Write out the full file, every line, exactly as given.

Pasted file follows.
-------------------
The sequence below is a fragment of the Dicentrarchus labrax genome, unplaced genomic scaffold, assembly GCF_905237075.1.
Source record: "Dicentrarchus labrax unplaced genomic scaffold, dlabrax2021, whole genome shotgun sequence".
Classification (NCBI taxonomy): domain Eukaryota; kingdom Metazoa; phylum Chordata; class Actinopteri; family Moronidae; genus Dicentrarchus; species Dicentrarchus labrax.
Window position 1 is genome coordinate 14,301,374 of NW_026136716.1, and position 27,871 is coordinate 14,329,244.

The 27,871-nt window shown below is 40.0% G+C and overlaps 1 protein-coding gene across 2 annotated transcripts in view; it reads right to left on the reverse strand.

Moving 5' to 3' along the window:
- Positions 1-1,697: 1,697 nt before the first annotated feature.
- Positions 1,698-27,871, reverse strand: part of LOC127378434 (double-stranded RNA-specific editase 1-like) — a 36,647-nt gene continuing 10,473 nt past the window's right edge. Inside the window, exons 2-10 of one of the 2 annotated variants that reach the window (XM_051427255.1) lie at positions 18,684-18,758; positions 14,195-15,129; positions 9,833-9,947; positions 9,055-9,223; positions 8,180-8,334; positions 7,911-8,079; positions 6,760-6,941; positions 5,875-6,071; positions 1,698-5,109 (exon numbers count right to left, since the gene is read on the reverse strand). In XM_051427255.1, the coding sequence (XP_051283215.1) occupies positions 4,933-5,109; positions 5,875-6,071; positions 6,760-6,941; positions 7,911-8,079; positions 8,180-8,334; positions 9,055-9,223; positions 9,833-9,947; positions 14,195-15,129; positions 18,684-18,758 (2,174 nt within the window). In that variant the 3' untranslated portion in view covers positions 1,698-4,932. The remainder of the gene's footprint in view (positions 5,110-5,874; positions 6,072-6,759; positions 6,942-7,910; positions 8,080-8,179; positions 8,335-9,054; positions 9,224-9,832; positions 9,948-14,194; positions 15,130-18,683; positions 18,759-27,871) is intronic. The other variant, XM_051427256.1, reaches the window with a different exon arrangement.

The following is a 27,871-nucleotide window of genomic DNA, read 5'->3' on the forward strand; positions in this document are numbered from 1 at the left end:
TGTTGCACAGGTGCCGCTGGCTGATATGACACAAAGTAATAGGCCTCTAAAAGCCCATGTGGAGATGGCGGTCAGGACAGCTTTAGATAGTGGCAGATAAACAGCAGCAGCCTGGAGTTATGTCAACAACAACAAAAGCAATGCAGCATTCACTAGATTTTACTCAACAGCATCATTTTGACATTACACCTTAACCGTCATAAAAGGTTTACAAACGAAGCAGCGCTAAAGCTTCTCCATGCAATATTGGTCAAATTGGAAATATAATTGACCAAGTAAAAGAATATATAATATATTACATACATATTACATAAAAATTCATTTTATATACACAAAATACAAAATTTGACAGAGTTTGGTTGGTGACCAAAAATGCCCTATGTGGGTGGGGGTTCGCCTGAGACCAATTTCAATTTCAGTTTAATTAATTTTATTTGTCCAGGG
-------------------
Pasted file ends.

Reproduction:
The sequence below is a fragment of the Dicentrarchus labrax genome, unplaced genomic scaffold, assembly GCF_905237075.1.
Source record: "Dicentrarchus labrax unplaced genomic scaffold, dlabrax2021, whole genome shotgun sequence".
Classification (NCBI taxonomy): domain Eukaryota; kingdom Metazoa; phylum Chordata; class Actinopteri; family Moronidae; genus Dicentrarchus; species Dicentrarchus labrax.
Window position 1 is genome coordinate 14,301,374 of NW_026136716.1, and position 27,871 is coordinate 14,329,244.

The 27,871-nt window shown below is 40.0% G+C and overlaps 1 protein-coding gene across 2 annotated transcripts in view; it reads right to left on the reverse strand.

Moving 5' to 3' along the window:
- Positions 1-1,697: 1,697 nt before the first annotated feature.
- Positions 1,698-27,871, reverse strand: part of LOC127378434 (double-stranded RNA-specific editase 1-like) — a 36,647-nt gene continuing 10,473 nt past the window's right edge. Inside the window, exons 2-10 of one of the 2 annotated variants that reach the window (XM_051427255.1) lie at positions 18,684-18,758; positions 14,195-15,129; positions 9,833-9,947; positions 9,055-9,223; positions 8,180-8,334; positions 7,911-8,079; positions 6,760-6,941; positions 5,875-6,071; positions 1,698-5,109 (exon numbers count right to left, since the gene is read on the reverse strand). In XM_051427255.1, the coding sequence (XP_051283215.1) occupies positions 4,933-5,109; positions 5,875-6,071; positions 6,760-6,941; positions 7,911-8,079; positions 8,180-8,334; positions 9,055-9,223; positions 9,833-9,947; positions 14,195-15,129; positions 18,684-18,758 (2,174 nt within the window). In that variant the 3' untranslated portion in view covers positions 1,698-4,932. The remainder of the gene's footprint in view (positions 5,110-5,874; positions 6,072-6,759; positions 6,942-7,910; positions 8,080-8,179; positions 8,335-9,054; positions 9,224-9,832; positions 9,948-14,194; positions 15,130-18,683; positions 18,759-27,871) is intronic. The other variant, XM_051427256.1, reaches the window with a different exon arrangement.

The following is a 27,871-nucleotide window of genomic DNA, read 5'->3' on the forward strand; positions in this document are numbered from 1 at the left end:
TGTTGCACAGGTGCCGCTGGCTGATATGACACAAAGTAATAGGCCTCTAAAAGCCCATGTGGAGATGGCGGTCAGGACAGCTTTAGATAGTGGCAGATAAACAGCAGCAGCCTGGAGTTATGTCAACAACAACAAAAGCAATGCAGCATTCACTAGATTTTACTCAACAGCATCATTTTGACATTACACCTTAACCGTCATAAAAGGTTTACAAACGAAGCAGCGCTAAAGCTTCTCCATGCAATATTGGTCAAATTGGAAATATAATTGACCAAGTAAAAGAATATATAATATATTACATACATATTACATAAAAATTCATTTTATATACACAAAATACAAAATTTGACAGAGTTTGGTTGGTGACCAAAAATGCCCTATGTGGGTGGGGGTTCGCCTGAGACCAATTTCAATTTCAGTTTAATTAATTTTATTTGTCCAGGG